Lin’s store has twice been attacked at night when she was not there. Both times, the perpetrators cut through the wall at the back of the shop. The first time, nothing was stolen, but the second time, in August, Lin’s furniture was set on fire. The neighbors heard a commotion and helped Lin call the police, who arrested the man, but the fire went on through the morning. According to Lin, R150,000 worth of furniture was damaged.
The shop is a two-minute walk from the Harare police station, where Lin goes periodically to report and check on crime. But communication with the police is very difficult for her. “We don’t understand what they say, and they don’t understand what we say.”
GroundUp accompanied Lin to the police station where she wanted to check on the status of the investigation into the August fire.
Lin found her way through the station’s many hallways to an investigator’s office, clearly familiar with the station and knowing with whom she needed to speak. She found the investigator and provided the case number, but was then at a loss for words. She told GroundUp she wanted to ask what happened with the perpetrator but did not know how.
“Set fire, fire,” Lin said, “3am, police came” and then held up her fists as a gesture for handcuffs.
The investigator had no record of any arrest in the case, even though Lin had seen the man being pinned down, handcuffed, and taken into police custody. But she did not understand the word “arrest”. The investigator told Lin to find the Captain, and she did not understand this request either.
Nobody in the Harare Station could find the docket for the case, even though it had been returned to the station. As a result, there was no record on any legal action taken against the man who wreaked havoc on Lin’s shop.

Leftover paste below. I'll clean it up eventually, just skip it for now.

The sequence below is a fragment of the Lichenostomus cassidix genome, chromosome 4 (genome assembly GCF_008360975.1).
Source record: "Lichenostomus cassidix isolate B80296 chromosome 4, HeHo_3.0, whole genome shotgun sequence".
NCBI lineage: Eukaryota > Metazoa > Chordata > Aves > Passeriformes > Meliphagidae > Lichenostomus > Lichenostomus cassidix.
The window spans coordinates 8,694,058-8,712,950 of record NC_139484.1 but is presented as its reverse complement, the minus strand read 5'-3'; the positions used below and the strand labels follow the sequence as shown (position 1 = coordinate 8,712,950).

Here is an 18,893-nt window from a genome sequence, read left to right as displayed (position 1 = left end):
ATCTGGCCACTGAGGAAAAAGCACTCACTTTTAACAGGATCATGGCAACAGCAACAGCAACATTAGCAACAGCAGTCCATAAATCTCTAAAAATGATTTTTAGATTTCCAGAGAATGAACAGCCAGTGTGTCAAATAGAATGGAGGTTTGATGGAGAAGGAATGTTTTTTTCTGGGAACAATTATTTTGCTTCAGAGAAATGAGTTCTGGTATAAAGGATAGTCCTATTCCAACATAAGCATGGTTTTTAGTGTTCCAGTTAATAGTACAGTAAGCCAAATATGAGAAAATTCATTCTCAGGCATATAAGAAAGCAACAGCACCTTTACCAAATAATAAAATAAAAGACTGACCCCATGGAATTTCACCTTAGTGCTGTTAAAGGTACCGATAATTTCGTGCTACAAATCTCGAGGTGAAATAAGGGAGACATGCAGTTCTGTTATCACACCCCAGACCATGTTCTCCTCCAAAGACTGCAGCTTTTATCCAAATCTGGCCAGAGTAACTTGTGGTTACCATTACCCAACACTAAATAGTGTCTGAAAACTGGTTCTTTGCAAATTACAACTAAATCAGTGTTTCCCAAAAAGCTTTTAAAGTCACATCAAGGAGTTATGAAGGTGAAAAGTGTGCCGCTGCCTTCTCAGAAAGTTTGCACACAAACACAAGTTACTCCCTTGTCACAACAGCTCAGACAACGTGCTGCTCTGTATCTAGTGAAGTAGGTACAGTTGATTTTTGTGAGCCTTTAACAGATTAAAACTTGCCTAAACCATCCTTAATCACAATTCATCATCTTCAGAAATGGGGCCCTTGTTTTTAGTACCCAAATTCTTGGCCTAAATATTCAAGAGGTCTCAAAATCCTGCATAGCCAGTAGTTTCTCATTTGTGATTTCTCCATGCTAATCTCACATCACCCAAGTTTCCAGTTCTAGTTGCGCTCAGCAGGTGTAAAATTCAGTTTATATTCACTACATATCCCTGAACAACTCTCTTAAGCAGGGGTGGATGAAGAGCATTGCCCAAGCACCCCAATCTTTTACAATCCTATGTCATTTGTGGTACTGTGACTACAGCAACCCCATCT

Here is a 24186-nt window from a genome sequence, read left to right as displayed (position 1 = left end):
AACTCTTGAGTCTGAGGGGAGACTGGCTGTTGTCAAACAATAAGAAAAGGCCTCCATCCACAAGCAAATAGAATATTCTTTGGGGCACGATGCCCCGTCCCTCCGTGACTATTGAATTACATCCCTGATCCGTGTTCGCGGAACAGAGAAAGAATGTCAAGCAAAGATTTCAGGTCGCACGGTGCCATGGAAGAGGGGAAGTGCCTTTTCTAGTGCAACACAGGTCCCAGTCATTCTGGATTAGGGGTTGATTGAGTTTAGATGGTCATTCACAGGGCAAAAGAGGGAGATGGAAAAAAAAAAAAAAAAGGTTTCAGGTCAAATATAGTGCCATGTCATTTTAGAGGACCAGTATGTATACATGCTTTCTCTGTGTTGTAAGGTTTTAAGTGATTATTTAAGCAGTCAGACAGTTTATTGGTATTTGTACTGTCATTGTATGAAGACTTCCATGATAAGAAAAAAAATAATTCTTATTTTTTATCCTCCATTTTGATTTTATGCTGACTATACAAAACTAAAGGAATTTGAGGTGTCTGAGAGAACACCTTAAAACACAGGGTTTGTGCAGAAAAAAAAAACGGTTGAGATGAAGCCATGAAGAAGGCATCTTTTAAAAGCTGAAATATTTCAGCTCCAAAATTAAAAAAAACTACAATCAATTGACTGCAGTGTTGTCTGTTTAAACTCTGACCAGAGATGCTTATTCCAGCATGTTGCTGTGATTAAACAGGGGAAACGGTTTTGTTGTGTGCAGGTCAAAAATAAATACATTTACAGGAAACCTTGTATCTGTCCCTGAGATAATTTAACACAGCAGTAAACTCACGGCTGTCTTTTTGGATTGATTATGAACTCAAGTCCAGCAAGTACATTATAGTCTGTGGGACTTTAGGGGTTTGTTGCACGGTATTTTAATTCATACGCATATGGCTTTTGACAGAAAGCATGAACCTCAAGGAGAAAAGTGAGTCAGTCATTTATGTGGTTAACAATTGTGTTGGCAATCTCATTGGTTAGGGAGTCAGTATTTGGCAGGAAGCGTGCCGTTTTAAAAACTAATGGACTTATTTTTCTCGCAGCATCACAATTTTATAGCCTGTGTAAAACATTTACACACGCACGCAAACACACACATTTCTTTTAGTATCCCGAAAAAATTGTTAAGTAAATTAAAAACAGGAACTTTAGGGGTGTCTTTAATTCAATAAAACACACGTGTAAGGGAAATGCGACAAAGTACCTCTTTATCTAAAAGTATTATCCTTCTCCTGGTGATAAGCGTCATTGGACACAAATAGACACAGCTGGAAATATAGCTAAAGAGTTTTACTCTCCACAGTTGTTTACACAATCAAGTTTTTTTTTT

The Captain suggested that Lin file a complaint, but she did not know the word “complaint” and surely did not know how to file one. After an hour at the station, and in spite of GroundUp’s help interpreting for her, Lin left with no information.
“All we can do is worry about personal safety. We can’t worry about what happens to the criminals because we can’t even find out. The police here are not good,” she says.
But in spite of the challenges, her shop is still open every day of the week. “Chinese people feel they can’t afford to rest. We know how to bear hardships. The African shops aren’t open on Sundays but we are. There’s not much for us to do anyways. We would be at home otherwise since we don’t go out.”
Before arriving in South Africa, Lin was nervous about living in a foreign land but hopeful of a better future. After several years working in Cape Town, Lin has a strong desire to return home.
“In China, of course we thought leaving the country was great and exciting, but after coming here I regret it. I regret it and wish I could go home.”
Lin says the only thing keeping her here is her son. “I really want to go home but my son is here. I’m just thinking of my son. The salaries in China are not as good as here, but they are fine for me. There’s also not so much money here anymore.”
“My son is going to school here. If he were in China he would be in college already, but here he is only in 10th grade. But he likes it over here. He hopes to go to university here.”
Lin knows of several Chinese people who are selling their shops and returning home because the money here isn’t enough to justify staying anymore. The previous owner of Lin’s shop sold it to her because he wanted to leave South Africa to go back to China.
“Income is definitely better here, but here’s how we think—if we can’t make much more money, we might as well go back to China. Here, it’s risky; one is in danger of one’s life. There is no safety net. If something happens here, we have no way to deal with it. We get bullied here.”